• Understanding of how and why an interface succeeds or fails and ability to spot likely problems in flow, layout, copy or presentation before they go into production.
  • Demonstrated ability to adhere to critical project timelines in a fast-paced environment.
  • Legally entitled to work in the EU

The Visual Interaction Designer will:

  • Excel in design thinking, participate in design research, ideate concepts and truly enjoy design.
  • Understand the parameters of a design problem, and be able to create appropriate visual interaction deliverables.
  • Follow a user-centred methodology and approach.
  • Translate user research and usability findings into tangible designs.
  • Brainstorm on innovative concept solutions around given project themes.
  • Identify tools, resources, methods, and techniques that evolve existing approaches for the larger Experientia community.
  • Work independently, or in teams and in close conjunction with the Design Director, to produce elegant, sophisticated concept designs.

How to apply
Interested applicants should send a motivational cover letter in English, an English or Italian CV, and possible other supporting materials to info at experientia dot com. Your application should be accompanied by a pdf or portfolio or link to an online portfolio. We would like to see a range of final deliverables and interim deliverables created during the course a project. Please indicate your role and contribution for each project submitted.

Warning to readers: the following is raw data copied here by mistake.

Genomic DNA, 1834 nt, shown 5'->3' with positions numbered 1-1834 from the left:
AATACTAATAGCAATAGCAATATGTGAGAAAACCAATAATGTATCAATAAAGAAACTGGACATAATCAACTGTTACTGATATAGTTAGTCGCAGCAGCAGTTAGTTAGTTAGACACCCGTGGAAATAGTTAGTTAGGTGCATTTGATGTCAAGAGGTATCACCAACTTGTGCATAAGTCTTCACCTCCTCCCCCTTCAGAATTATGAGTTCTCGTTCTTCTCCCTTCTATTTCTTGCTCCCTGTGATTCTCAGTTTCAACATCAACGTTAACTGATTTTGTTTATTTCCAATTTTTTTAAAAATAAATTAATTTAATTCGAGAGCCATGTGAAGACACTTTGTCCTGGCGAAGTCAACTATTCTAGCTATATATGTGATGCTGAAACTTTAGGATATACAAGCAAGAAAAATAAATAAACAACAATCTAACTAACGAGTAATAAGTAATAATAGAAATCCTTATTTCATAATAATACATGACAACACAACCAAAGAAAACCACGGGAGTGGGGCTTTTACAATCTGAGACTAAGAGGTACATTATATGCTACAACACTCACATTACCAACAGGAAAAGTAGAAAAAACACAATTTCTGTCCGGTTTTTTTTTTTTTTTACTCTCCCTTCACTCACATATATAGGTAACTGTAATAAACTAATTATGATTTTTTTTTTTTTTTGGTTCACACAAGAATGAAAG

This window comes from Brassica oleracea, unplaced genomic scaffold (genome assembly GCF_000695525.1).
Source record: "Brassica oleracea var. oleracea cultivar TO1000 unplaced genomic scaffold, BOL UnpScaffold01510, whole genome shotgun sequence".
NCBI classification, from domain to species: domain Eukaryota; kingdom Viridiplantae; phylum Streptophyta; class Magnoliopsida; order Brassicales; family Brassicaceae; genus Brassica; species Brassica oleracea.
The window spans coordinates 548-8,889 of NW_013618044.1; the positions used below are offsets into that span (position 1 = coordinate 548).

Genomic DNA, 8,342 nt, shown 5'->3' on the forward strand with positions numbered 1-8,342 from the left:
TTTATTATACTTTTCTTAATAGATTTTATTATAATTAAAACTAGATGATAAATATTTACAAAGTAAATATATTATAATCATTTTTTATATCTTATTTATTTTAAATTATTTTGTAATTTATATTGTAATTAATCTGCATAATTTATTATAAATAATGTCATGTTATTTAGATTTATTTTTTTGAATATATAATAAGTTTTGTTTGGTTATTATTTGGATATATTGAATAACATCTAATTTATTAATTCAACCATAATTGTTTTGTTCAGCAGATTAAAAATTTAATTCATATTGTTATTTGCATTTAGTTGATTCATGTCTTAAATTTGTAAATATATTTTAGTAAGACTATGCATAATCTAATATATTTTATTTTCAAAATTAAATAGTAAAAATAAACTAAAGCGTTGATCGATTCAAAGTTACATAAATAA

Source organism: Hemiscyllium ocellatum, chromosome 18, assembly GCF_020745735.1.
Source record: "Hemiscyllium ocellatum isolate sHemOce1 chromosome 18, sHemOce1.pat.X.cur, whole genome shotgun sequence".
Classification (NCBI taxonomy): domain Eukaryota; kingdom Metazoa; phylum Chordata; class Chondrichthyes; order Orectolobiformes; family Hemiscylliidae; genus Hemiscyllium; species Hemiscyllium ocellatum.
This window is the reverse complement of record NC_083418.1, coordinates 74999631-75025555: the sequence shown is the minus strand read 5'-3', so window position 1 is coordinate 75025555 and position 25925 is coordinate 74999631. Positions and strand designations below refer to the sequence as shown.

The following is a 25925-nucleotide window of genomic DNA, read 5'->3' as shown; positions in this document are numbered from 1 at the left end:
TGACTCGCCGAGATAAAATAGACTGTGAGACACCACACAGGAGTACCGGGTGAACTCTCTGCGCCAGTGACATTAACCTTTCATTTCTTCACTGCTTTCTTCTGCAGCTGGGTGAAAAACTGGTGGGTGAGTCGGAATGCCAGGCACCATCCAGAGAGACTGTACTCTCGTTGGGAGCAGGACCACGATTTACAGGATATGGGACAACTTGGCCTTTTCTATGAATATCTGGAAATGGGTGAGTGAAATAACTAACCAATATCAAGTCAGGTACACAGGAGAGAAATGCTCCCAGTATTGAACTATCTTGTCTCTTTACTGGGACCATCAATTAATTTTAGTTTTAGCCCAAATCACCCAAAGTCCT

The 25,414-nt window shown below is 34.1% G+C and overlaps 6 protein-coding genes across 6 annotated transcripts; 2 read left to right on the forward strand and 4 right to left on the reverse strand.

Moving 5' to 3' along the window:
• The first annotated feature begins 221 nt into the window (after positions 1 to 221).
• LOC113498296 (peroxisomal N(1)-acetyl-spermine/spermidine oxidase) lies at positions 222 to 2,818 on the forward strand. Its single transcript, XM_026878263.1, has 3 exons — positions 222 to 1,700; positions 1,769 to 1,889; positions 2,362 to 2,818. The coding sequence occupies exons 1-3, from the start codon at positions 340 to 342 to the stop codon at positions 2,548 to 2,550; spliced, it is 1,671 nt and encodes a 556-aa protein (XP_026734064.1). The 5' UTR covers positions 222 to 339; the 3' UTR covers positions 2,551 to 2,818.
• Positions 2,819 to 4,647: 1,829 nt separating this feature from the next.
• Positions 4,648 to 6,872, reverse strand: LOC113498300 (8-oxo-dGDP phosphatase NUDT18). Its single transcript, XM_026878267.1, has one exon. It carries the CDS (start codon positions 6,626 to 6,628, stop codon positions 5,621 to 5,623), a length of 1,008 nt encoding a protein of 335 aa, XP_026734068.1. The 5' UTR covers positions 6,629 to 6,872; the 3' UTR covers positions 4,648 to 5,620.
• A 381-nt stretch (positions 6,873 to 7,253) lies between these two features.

Usability Expert

This position has been filled.

3 May 2010

Book: Storytelling for User Experience

Storytelling
Storytelling for User Experience – Crafting Stories for Better Design
By Whitney Quesenbery & Kevin Brooks
Rosenfeld Media
April 2010
Availability: Paperback + PDF

We all tell stories. It’s one of the most natural ways to share information, as old as the human race. This book is not about a new technique, but how to use something we already know in a new way. Stories help us gather and communicate user research, put a human face on analytic data, communicate design ideas, encourage collaboration and innovation, and create a sense of shared history and purpose. This book looks across the full spectrum of user experience design to discover when and how to use stories to improve our products. Whether you are a researcher, designer, analyst or manager, you will find ideas and techniques you can put to use in your practice.

1 May 2010

RIM’s split personality strategy

RIM game developer
A Canadian article about Canada’s most important technology company, Research in Motion (the makers of the Blackberry), is always worth delving into.

“RIM captured boardrooms by reinventing business communication. Now it faces a balancing act between keeping those customers and wooing tech-savvy consumers. […]

This week in Orlando, RIM’s executives gave perhaps the clearest explanation yet of what the company intends to do: everything Apple’s not doing. It is no longer about playing catch up in the apps race. It is about playing a different game altogether.

While Apple’s focus is squarely on the consumer, RIM is building its consumer strategy around the same things that made the BlackBerry a corporate addiction: security, low power consumption and efficiency. While Apple controls the means of downloading applications for its phone, RIM allows downloads through myriad channels, such as third-party websites, giving developers more freedom. While Apple regularly boasts about the number of iPhone applications available – somewhere north of 185,000 – RIM, which boasts just 6,500 apps, is now pushing quality over quantity, focusing on professionally designed applications that make full use of the BlackBerry’s many functions, something Mr. Lazaridis defined this week as a “super-app.”

In essence, if Apple wants to be the Holiday Inn of the wireless application world, RIM’s new focus is trying to become the Four Seasons.”

Read article